Fifty years ago, the large cities of the UK were still affected by severe winter smogs and high concentrations of sulphur dioxide (SO2) from industry and coal burning in the home. At that time, the black spots on Sycamore leaves caused by the tar spot fungus were almost entirely absent from cities and industrial areas. Research showed that this was directly related to the high levels of sulphur dioxide in the atmosphere.
Today, the levels of sulphur dioxide in our cities are very low. If sulphur dioxide concentration was the only environmental factor limiting the growth of the tar spot fungus (Rhytisma acernium), we would have expected the black tar spot symptoms to be found throughout our cities. However, recent observations suggest that tar spots are still less frequent closer to city centres.
Why is this?
We designed the OPAL tar spot survey to test two hypotheses that have been suggested to explain the current distribution of tar spot symptoms:
- Greater cleaning and sweeping of streets, especially within our cities, removes an important source of infection. Sycamores are deciduous trees and shed their leaves in autumn. The fungus that causes tar spots (Rhytisma acernium) then overwinters on these fallen leaves and its spores re-infect the new leaves that are formed in the spring. Therefore, if there are fewer dead leaves around the trees, we would expect fewer tar spot symptoms on them. We asked you to record the level of fallen leaves, on a 0/1/2 scale, to allow us to test this hypothesis. Very few trees fell into the intermediate category, so we created two categories for analysis – trees with no or few fallen leaves and trees with many fallen leaves.
- Air pollution in a different form is still inhibiting tar spot formation. Air pollution is still a significant health and environmental problem, but it comes from very different sources compared to 50 years ago. Road traffic is now the main source of air pollution in our cities, and one particular pollutant connected to road traffic may be affecting tar spot – nitrogen dioxide (NO2). To explore this hypothesis we compared the numbers of tar spots that you reported at your survey locations with concentrations of nitrogen dioxide at that location, derived from a national database of NO2 levels.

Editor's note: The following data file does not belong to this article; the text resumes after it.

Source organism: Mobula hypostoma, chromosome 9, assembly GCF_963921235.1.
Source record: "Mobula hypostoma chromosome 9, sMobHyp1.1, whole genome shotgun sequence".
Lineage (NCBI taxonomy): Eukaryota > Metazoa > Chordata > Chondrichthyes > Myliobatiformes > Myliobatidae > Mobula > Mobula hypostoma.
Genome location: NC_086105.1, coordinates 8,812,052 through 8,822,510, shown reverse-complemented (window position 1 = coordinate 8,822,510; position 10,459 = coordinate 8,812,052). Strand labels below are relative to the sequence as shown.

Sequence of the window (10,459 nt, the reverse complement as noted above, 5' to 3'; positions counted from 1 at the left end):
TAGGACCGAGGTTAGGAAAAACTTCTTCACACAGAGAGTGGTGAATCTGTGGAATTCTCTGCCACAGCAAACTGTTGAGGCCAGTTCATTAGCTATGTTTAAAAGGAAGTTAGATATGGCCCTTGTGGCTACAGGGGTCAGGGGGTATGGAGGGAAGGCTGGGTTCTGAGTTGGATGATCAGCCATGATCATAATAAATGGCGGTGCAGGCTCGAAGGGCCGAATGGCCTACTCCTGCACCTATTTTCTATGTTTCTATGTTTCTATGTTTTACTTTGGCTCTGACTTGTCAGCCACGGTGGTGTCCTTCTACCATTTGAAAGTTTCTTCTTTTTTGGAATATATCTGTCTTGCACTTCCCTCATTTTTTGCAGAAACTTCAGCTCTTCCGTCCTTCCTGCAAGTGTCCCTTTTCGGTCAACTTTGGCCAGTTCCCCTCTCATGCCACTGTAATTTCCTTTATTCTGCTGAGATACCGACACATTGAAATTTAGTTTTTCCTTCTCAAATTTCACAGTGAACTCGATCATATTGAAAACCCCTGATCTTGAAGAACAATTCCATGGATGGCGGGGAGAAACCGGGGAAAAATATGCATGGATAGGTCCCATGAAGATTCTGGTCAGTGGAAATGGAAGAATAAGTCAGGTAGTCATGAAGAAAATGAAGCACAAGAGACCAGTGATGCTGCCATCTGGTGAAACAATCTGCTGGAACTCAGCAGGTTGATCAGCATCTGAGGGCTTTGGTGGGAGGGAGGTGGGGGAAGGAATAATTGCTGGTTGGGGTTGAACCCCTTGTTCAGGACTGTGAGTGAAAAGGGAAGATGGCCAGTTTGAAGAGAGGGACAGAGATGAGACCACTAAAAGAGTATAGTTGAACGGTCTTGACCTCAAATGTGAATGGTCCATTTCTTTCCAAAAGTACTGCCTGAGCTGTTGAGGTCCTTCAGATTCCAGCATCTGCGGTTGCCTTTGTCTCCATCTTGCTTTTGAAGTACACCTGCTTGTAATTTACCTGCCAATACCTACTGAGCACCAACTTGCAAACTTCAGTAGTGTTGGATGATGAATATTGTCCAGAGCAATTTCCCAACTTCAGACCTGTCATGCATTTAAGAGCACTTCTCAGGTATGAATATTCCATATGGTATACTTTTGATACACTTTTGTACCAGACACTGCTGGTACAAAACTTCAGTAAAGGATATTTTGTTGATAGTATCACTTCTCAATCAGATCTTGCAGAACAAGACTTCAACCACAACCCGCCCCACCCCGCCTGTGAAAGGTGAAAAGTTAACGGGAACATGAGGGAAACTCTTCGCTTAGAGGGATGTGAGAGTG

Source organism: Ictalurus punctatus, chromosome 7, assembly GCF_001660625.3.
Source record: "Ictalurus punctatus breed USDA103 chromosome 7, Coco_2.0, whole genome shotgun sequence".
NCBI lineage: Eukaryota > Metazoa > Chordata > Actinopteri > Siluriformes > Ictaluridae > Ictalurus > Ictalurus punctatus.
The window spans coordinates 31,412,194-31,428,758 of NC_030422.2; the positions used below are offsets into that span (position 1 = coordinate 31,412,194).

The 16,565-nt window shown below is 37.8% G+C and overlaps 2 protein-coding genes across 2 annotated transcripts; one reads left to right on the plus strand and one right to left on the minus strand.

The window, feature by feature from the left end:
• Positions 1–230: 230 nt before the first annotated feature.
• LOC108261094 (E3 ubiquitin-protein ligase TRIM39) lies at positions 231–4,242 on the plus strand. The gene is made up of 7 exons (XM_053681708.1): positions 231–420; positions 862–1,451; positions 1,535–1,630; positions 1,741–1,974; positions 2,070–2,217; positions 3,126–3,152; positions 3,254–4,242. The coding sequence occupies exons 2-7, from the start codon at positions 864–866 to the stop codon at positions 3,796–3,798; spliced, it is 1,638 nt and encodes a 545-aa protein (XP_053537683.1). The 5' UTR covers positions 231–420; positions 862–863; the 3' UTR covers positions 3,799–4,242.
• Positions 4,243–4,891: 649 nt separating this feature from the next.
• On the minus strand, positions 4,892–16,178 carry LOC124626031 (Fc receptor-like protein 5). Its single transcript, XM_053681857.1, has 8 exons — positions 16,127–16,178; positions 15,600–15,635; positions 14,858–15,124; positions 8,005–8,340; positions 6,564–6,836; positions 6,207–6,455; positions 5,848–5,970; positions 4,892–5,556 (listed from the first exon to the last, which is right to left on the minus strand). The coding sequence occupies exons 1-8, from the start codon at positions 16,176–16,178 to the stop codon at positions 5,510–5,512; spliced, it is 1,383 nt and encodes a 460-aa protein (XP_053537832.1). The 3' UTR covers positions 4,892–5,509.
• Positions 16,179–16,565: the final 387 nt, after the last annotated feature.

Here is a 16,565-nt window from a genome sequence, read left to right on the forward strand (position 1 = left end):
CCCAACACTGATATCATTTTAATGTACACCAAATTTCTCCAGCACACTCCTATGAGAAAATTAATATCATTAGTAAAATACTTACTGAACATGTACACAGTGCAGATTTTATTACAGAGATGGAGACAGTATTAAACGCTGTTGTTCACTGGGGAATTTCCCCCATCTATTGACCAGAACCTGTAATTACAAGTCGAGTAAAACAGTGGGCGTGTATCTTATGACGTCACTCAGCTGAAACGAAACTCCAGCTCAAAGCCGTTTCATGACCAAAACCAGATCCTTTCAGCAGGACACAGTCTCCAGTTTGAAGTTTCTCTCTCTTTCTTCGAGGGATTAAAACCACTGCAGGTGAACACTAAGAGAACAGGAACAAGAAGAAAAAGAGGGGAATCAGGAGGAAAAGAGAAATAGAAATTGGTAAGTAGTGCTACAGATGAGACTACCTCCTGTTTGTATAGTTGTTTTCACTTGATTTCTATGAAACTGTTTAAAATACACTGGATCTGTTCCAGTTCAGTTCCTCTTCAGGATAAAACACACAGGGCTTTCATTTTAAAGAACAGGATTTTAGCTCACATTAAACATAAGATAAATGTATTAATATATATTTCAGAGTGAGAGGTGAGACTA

What did we find?
After collating the survey results that you submitted, we first checked the data to make sure no incorrect or inappropriate records were included in our analyses.
We then calculated a tar spot index for each surveyed tree, by dividing the number of tar spots that you recorded by the length of the leaf that you recorded.
We then applied a series of statistical tests to assess whether the tar spot index was associated with the two possible causal factors: fallen leaves and nitrogen dioxide levels. We focussed this analysis on records from England up to June 2014 – records for a total of 1627 trees in total. The map in Figure 1 shows the distribution of the records that we used.
Figure 1: The location of the OPAL Air Survey results that were analysed.
We then related the tar spot index to the levels of nitrogen dioxide and the number of fallen leaves, to test the two hypotheses described above. Figure 2 below shows the results.
Figure 2: The average (mean) tar spot index for each of five NO2 concentration (µg m-3) categories and two fallen leaf status categories. The unshaded bars represent values with no or few fallen leaves, and the shaded bars represent values for many fallen leaves.
We divide the nitrogen dioxide (NO2) concentrations into five categories, along the x axis of the graph. There seemed to be no effect at concentrations below 20 µg m-3, but at the two highest concentrations, and especially at concentrations above 25 µg m-3, the tar spot index begins to fall.
At each NO2 concentration, we also found that the tar spot index was lower for tress with no or few fallen leaves around them (the white bars in the figure) than when there were lots of fallen leaves around them (the grey bars in the figure).
In summary, we were able to show that both our original hypotheses were right – both a low number of fallen leaves and a high level of nitrogen dioxide reduce tar spot symptoms. This is the first time that these links have been proved, and it has only been possible with the large number of records that you all submitted – so thank you for your help!
These results were recently published in the scientific journal Environmental Pollution.To view this article click here.